Case Study on Real Options

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St. Petersburg State University
Graduate School of Management
Master in Corporate Finance

Value creation at Consol Energy: a real option approach

Fedorov Roman
Lebedev Dmitry
Remezova Anna
Rusanov Valeriy
Ulyasheva Stella

Instructor: Alexandr V. Bukhvalov

St. Petersburg
2013

Table of Contents
Introduction 3
1. Company’s background and market overview 4
2.1. Energy production market in the USA4
2.2. Overview of Consol Energy Inc.5
2.3. SWOT analysis of Consol Energy 6
2.4. Uncertainties on the energy market: case of Consol Energy Inc. 7 2.5. Measurement of uncertainties of Consol Energy
2. Real options valuation of Consol Energy’s project
3.6. Formulation of the Real Option
3.7.1. Investment
3.7.2. Actions in future
3.7. Simple model of uncertainty
3.8.3. Binary tree
3.8.4. Black-Scholes Model
3.8. Real Options Analysis
3.9.5. Value of the Real Option
3.9.6. Decision making rules
3. References

Introduction

1. Company’s background and market overview
1.1 Energy production market in the USA
The United States is the second largest energy consumer in terms of total use. The majority of this energy is derived from fossil fuels: in 2012 data showed 2% of the nation's energy came from petroleum, 44.8% from coal, and 23.9% from natural gas. Nuclear power supplied 19.6% and renewable energy supplied 11.7%, which was mainly from hydroelectric dams although other renewables are included (such as wind power, geothermal and solar energy). Energy consumption has increased at a faster rate than energy production over the last fifty years (when they were roughly equal). This difference is now largely met through imports. According to the Energy Information Administration's statistics, the per-capita energy consumption in the US has been somewhat consistent from the 1970s to today. The average has been 334 million British thermal units (BTUs) per person from 1980 to 2012. One explanation suggested for this is that the energy required to produce the increase in US consumption of manufactured equipment, cars, and other goods has been shifted to other countries producing and transporting those goods to the US with a corresponding shift of green house gases and pollution. The question that may arise is how the demand for energy is going to change in the long run. For that, we can turn to a report prepared by EIA, which implies a total electricity demand growth of 28% in the projection (0.9 percent per year), from 3,839 billion kilowatthours in 2011 to 4,930 billion kilowatthours in 2040. Growth per year in absolute numbers is forecasted roughly 0.9% in a period 2011-2040, which is low comparing to 6 to 12% throughout 1950-70's. To make it more clear, refer to the graph, which visually describes this tendency.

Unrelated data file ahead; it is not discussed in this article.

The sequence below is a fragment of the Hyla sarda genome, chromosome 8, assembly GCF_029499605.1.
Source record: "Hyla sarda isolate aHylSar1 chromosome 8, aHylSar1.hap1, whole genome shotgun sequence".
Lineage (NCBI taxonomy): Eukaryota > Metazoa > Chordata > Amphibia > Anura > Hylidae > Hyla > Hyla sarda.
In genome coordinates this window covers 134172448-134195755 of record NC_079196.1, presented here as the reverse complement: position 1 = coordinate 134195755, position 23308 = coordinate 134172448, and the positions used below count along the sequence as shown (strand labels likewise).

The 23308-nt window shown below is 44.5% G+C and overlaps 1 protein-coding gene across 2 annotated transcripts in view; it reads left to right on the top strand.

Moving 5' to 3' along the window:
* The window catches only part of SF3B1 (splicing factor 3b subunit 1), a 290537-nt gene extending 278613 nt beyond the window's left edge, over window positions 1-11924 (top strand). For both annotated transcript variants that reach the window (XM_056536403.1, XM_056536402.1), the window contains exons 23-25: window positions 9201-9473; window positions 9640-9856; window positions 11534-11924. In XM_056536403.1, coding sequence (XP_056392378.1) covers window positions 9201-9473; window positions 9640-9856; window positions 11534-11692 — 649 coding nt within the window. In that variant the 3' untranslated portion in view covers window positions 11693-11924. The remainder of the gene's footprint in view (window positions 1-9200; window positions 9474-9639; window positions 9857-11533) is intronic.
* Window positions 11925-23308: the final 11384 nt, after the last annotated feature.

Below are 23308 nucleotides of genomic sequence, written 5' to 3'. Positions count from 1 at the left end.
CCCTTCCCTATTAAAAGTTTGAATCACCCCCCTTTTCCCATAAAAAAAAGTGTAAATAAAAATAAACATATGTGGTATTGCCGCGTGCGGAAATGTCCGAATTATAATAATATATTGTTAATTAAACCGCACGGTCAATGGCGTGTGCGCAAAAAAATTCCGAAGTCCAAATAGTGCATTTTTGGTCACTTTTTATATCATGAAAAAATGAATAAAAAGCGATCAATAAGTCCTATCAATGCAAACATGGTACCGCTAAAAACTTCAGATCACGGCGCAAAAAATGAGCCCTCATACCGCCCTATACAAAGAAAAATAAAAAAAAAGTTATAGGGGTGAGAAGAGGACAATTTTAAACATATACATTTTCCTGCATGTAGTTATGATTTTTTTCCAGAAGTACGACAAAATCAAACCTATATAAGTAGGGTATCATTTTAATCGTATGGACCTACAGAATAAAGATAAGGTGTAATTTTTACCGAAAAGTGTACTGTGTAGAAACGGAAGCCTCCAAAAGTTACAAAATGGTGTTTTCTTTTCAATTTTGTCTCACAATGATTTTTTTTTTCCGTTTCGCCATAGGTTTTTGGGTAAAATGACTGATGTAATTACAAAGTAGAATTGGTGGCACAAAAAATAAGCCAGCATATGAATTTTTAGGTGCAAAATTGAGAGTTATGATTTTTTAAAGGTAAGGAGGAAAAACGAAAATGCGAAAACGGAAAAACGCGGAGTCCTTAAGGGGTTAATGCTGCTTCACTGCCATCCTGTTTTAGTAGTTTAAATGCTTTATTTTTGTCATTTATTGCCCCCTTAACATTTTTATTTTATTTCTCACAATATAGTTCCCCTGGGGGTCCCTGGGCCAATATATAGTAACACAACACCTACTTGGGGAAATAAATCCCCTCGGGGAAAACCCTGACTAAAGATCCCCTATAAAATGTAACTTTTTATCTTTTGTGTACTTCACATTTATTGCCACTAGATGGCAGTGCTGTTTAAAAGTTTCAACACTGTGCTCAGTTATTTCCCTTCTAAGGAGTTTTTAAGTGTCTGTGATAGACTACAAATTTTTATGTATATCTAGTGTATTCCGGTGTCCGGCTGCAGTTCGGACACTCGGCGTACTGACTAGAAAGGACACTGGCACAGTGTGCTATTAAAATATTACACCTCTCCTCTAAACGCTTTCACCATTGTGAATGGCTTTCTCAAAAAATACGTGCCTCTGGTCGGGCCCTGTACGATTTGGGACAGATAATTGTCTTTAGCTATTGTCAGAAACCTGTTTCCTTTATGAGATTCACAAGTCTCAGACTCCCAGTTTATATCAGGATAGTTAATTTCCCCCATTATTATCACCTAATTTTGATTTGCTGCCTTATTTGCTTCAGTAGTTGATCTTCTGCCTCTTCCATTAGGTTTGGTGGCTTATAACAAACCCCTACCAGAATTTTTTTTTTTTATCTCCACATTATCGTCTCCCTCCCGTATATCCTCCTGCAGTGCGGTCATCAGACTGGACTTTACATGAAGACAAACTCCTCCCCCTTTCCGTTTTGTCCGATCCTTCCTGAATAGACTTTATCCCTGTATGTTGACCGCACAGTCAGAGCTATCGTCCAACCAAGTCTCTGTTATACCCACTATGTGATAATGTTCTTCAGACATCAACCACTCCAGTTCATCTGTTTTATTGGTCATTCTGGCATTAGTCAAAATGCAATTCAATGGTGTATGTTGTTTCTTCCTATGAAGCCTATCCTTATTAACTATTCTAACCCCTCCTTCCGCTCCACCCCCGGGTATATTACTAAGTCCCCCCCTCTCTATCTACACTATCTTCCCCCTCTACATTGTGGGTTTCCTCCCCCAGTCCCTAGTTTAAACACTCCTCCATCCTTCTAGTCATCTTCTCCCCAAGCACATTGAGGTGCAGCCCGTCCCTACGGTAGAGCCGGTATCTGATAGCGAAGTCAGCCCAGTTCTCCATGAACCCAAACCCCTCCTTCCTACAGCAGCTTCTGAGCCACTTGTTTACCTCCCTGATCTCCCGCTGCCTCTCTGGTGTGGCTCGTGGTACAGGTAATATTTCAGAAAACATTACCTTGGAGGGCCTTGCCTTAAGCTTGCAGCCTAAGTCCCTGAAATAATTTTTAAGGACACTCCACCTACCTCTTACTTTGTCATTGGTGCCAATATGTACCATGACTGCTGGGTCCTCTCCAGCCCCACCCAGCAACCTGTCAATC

And here comes one more issue to discuss: will the energy production market change anyhow in corresponding period? The answer is definitely positive, and the changes will be quite significant. For more evidence let's turn to another graph provided by EIA.

The graph points out several points to consider. First, coal, even with the lowest growth of all energy generating sources, will secure its place at the top with a decline from 42% share to 35%. Second, the 1.6% annual growth rate allows generation from natural gas to become more competitive with an increase from 24% share to 30%. Third, nuclear generation share also declines from 19% in 2011 to 17% in 2040. And finally, renewables make a great step forward with 1.7% annual growth, which is followed by an increase in market share from 13% to 17% in 2040. From this statistics we can conclude, that energy generation will become a more competitive industry. At the same, it will be more balanced, because the capacities will achieve better proportional distribution.

1.2 Overview of Consol Energy Inc
Consol Energy Inc....
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